I pushed those classes hard all year, basically at 95% of the level that I pushed my two Pre-AP Spanish 3 classes.  They read a page of Spanish every day, had at least a basic conversation in Spanish about the "Question of the Day," learned a new set of complicated vocab phrases, heard me tell a story, answered questions in Spanish about the story, and went through page after page of grammar worksheets on Preterit, Imperfect, Preterit versus Imperfect, Subjunctive, Future, Conditional, Present Perfect, and Past Perfect.  (That was in the fall.  In the Spring Semester, they went through every single grammar topic again.)

I grilled and drilled those classes, and yes I did have some major whining at times.  In fact, one of the students I ran into yesterday was hands-down my Most Vocal in letting me know she did not like the class, did not want to learn Spanish, was only taking it for college, wasn't learning anything because she didn't feel she was good at it, etc.  Pretty much every day she played on her phone as much as she could before I'd insist she participate, which only worked occasionally, and usually if I did get her to put up her phone, she would put her head down on her desk.  Lots of sighing and eye rolling from this one, too.  (Now let me also say that personally, I have absolutely nothing against this girl, and understand that when you don't like a class's subject matter or workload, you just don't.  And she did let me know a few times her attitude was nothing personal against me as well.)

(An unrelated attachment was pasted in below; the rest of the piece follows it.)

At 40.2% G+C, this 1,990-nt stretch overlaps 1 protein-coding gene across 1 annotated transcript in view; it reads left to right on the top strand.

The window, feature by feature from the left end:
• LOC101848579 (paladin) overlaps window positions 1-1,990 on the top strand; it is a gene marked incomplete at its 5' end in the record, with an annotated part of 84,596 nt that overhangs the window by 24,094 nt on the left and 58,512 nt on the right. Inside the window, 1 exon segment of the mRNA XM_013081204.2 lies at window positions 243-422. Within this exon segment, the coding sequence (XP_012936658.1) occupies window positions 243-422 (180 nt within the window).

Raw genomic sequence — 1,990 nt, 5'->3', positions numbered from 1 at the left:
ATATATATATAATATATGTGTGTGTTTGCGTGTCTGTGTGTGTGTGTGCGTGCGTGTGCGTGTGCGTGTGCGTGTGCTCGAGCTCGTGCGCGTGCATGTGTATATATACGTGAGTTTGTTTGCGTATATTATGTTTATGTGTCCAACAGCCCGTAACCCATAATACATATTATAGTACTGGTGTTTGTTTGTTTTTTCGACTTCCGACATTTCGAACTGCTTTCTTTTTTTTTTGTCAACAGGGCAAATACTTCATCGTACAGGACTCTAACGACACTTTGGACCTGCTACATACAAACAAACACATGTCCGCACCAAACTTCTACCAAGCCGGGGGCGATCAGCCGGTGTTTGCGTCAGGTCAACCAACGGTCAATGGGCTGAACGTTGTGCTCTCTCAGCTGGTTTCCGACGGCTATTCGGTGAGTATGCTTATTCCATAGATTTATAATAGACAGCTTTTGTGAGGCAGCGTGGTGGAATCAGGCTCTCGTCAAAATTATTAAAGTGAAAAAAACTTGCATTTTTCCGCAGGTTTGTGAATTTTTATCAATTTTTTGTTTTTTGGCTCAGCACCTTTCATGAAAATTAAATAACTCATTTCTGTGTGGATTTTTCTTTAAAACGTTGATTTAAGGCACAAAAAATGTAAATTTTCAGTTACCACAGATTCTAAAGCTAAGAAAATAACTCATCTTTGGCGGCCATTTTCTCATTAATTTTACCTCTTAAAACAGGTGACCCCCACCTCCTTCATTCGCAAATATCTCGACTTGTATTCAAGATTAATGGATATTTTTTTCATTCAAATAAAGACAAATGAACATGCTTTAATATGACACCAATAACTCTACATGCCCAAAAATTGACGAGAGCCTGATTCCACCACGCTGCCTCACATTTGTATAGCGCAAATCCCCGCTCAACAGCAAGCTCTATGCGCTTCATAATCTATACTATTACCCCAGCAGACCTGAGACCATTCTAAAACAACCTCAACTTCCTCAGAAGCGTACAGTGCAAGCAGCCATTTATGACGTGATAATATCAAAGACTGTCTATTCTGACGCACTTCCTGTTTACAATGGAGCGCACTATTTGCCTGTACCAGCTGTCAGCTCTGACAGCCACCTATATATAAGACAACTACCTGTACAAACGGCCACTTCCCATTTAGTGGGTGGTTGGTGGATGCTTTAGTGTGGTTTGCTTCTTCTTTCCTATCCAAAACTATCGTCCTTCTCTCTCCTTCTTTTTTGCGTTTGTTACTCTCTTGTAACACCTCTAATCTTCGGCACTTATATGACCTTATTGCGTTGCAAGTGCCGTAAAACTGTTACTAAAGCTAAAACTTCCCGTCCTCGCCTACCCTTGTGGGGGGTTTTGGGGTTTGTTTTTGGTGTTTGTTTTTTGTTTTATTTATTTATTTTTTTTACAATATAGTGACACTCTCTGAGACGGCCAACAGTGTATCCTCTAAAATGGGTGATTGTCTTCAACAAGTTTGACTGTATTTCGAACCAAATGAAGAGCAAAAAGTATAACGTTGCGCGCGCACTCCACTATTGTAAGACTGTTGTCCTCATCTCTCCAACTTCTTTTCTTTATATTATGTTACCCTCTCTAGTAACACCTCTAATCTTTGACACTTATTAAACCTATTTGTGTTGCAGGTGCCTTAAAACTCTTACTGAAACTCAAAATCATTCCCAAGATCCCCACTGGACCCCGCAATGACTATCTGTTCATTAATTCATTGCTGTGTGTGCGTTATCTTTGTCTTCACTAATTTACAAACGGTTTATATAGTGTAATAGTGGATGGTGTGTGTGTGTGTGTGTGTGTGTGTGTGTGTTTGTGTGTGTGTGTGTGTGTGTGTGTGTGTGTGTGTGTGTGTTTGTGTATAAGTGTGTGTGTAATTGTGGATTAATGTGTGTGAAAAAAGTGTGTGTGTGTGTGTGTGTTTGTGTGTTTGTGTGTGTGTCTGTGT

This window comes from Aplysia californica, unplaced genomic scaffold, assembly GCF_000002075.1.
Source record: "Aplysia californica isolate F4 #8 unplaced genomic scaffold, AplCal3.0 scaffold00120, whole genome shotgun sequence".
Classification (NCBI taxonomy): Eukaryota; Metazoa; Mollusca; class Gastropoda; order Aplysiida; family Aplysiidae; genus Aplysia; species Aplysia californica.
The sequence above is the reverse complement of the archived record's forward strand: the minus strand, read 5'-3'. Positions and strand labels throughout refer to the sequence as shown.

The other girl was a good student this past year, but also not necessarily the eagerest beaver in love-love-loving Spanish class.  Neither of the two girls loved Spanish 3 enough this past year to continue on to Spanish 4 or AP, let's put it that way.

Okay, so the two of them spotted me in Wal-mart, and immediately brightened and made a bee-line to talk to me.

"We just got back from Nicaragua," they told me.  (I remembered the Vocal Girl telling me several times in class that she was going to Nicaragua for a mission trip or community service type thing in the summer, and she would usually add, "And nothing I'm learning in this class will help me communicate there."  This seemed to be her opinion because my vocab phrases are too "weird" and not "normal speech."  I get that a few times a semester in class, actually.  "When are we ever going to need to say this???"  I tell them, the reason you're learning Le enseñó a saltar con el Pogo Stick all as one phrase, is so you can learn le enseñó a; I just need the Pogo Stick so you'll remember the other part.)

"Oh, Nicaragua--you already went and came back?" I asked, cringing a little waiting for Vocal Girl to let me have it about how little she understood or was able to communicate.